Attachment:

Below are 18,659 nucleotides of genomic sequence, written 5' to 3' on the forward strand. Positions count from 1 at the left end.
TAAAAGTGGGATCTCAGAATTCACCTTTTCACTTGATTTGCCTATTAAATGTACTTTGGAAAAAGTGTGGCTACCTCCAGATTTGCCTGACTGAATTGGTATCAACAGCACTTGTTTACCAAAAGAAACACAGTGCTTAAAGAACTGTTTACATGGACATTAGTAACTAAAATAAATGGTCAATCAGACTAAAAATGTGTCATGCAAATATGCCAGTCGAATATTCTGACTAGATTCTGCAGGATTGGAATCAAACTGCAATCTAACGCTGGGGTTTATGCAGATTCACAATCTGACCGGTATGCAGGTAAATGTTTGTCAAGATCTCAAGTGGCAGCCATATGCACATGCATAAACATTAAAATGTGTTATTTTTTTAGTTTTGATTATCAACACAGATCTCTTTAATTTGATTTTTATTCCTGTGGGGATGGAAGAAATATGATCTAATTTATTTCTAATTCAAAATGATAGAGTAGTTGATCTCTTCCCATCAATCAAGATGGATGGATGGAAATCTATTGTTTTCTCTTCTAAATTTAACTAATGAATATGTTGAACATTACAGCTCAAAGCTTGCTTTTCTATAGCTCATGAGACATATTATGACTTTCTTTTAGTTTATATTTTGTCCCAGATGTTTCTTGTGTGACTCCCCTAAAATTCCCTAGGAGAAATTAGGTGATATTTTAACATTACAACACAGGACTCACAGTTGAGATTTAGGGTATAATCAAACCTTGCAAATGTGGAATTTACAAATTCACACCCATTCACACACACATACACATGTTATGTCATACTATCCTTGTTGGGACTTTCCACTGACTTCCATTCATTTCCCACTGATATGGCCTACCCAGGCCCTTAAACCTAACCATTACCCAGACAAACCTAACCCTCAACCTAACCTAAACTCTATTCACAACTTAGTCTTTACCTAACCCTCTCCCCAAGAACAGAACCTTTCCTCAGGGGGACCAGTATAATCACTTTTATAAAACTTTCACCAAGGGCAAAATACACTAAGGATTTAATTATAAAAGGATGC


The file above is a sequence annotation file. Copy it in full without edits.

Below are 18,659 nucleotides of genomic sequence, written 5' to 3' on the forward strand. Positions count from 1 at the left end.
TAAAAGTGGGATCTCAGAATTCACCTTTTCACTTGATTTGCCTATTAAATGTACTTTGGAAAAAGTGTGGCTACCTCCAGATTTGCCTGACTGAATTGGTATCAACAGCACTTGTTTACCAAAAGAAACACAGTGCTTAAAGAACTGTTTACATGGACATTAGTAACTAAAATAAATGGTCAATCAGACTAAAAATGTGTCATGCAAATATGCCAGTCGAATATTCTGACTAGATTCTGCAGGATTGGAATCAAACTGCAATCTAACGCTGGGGTTTATGCAGATTCACAATCTGACCGGTATGCAGGTAAATGTTTGTCAAGATCTCAAGTGGCAGCCATATGCACATGCATAAACATTAAAATGTGTTATTTTTTTAGTTTTGATTATCAACACAGATCTCTTTAATTTGATTTTTATTCCTGTGGGGATGGAAGAAATATGATCTAATTTATTTCTAATTCAAAATGATAGAGTAGTTGATCTCTTCCCATCAATCAAGATGGATGGATGGAAATCTATTGTTTTCTCTTCTAAATTTAACTAATGAATATGTTGAACATTACAGCTCAAAGCTTGCTTTTCTATAGCTCATGAGACATATTATGACTTTCTTTTAGTTTATATTTTGTCCCAGATGTTTCTTGTGTGACTCCCCTAAAATTCCCTAGGAGAAATTAGGTGATATTTTAACATTACAACACAGGACTCACAGTTGAGATTTAGGGTATAATCAAACCTTGCAAATGTGGAATTTACAAATTCACACCCATTCACACACACATACACATGTTATGTCATACTATCCTTGTTGGGACTTTCCACTGACTTCCATTCATTTCCCACTGATATGGCCTACCCAGGCCCTTAAACCTAACCATTACCCAGACAAACCTAACCCTCAACCTAACCTAAACTCTATTCACAACTTAGTCTTTACCTAACCCTCTCCCCAAGAACAGAACCTTTCCTCAGGGGGACCAGTATAATCACTTTTATAAAACTTTCACCAAGGGCAAAATACACTAAGGATTTAATTATAAAAGGATGC